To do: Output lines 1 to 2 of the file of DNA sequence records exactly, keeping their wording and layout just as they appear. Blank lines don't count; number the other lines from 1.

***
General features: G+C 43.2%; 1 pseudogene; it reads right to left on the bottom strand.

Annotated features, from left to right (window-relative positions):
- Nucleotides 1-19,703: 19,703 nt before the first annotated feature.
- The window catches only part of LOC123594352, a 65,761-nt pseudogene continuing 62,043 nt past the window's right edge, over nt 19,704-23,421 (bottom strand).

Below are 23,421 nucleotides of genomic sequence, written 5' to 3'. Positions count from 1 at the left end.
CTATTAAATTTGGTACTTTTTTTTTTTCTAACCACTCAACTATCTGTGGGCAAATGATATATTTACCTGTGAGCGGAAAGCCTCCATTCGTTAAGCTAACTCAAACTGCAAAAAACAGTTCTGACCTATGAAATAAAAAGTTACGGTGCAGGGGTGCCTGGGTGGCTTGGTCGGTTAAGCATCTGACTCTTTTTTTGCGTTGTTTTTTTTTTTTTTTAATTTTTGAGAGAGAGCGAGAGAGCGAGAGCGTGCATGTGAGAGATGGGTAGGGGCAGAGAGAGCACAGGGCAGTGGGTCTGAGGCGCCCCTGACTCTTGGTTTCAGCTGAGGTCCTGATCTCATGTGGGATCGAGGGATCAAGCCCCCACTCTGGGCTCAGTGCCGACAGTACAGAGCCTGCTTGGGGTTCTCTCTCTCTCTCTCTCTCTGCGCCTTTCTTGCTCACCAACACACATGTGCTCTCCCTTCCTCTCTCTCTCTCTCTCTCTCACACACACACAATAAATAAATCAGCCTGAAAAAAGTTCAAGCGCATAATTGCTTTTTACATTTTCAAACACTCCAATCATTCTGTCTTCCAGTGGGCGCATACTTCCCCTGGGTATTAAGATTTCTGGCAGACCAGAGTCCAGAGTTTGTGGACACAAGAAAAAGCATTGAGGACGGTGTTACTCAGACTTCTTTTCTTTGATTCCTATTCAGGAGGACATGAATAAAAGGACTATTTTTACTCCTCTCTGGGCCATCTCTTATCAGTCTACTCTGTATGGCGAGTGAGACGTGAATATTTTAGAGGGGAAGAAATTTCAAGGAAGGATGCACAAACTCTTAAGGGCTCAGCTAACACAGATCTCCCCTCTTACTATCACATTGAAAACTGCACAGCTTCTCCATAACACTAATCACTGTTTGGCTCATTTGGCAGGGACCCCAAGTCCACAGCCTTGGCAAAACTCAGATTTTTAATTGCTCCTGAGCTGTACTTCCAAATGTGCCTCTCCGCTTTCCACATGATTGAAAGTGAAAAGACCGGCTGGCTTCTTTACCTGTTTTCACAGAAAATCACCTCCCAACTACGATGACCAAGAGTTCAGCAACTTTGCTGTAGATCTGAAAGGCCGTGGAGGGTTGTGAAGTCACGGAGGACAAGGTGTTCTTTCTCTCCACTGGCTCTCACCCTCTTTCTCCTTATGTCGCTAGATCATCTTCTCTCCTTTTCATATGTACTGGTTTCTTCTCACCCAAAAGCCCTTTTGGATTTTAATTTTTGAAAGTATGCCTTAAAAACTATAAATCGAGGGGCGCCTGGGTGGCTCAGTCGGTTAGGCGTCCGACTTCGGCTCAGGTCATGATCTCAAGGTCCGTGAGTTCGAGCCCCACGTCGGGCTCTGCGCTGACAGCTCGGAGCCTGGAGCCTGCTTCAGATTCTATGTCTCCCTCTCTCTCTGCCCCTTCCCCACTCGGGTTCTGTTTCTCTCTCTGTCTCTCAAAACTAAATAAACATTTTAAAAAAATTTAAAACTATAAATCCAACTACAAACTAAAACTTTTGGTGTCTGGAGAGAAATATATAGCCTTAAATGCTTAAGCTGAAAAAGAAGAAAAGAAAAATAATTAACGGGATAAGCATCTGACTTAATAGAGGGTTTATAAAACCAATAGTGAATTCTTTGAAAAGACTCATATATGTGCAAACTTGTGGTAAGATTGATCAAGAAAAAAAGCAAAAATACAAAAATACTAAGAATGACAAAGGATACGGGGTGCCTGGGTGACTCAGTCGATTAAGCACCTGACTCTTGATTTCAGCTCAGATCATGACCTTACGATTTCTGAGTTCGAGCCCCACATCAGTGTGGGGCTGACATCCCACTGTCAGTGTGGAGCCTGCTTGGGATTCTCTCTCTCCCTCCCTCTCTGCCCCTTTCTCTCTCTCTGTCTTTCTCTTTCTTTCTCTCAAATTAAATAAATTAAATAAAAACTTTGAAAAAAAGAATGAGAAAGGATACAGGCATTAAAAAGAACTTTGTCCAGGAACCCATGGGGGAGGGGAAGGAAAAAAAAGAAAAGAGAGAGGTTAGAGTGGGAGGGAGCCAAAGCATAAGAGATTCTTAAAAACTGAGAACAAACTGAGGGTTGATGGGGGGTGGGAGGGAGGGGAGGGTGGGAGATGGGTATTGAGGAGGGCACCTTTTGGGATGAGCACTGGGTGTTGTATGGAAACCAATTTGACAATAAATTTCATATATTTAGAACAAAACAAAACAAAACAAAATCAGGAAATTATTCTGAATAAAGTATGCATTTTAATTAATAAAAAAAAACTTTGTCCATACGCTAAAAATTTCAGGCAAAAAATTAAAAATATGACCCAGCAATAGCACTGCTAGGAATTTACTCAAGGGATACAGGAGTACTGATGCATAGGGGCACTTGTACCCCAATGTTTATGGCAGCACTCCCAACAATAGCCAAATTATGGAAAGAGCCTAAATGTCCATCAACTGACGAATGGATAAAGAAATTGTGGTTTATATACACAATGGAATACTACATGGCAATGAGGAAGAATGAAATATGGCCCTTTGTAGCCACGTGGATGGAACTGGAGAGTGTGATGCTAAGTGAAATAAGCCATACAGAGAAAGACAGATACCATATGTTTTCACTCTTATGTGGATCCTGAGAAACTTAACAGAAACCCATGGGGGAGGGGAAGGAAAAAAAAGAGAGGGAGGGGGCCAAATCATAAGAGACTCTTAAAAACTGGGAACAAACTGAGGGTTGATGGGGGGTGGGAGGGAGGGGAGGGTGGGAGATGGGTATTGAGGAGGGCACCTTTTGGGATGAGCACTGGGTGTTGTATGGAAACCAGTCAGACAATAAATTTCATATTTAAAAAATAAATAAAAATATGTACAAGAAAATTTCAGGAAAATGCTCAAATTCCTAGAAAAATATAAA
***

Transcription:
General features: G+C 43.2%; 1 pseudogene; it reads right to left on the bottom strand.

Annotated features, from left to right (window-relative positions):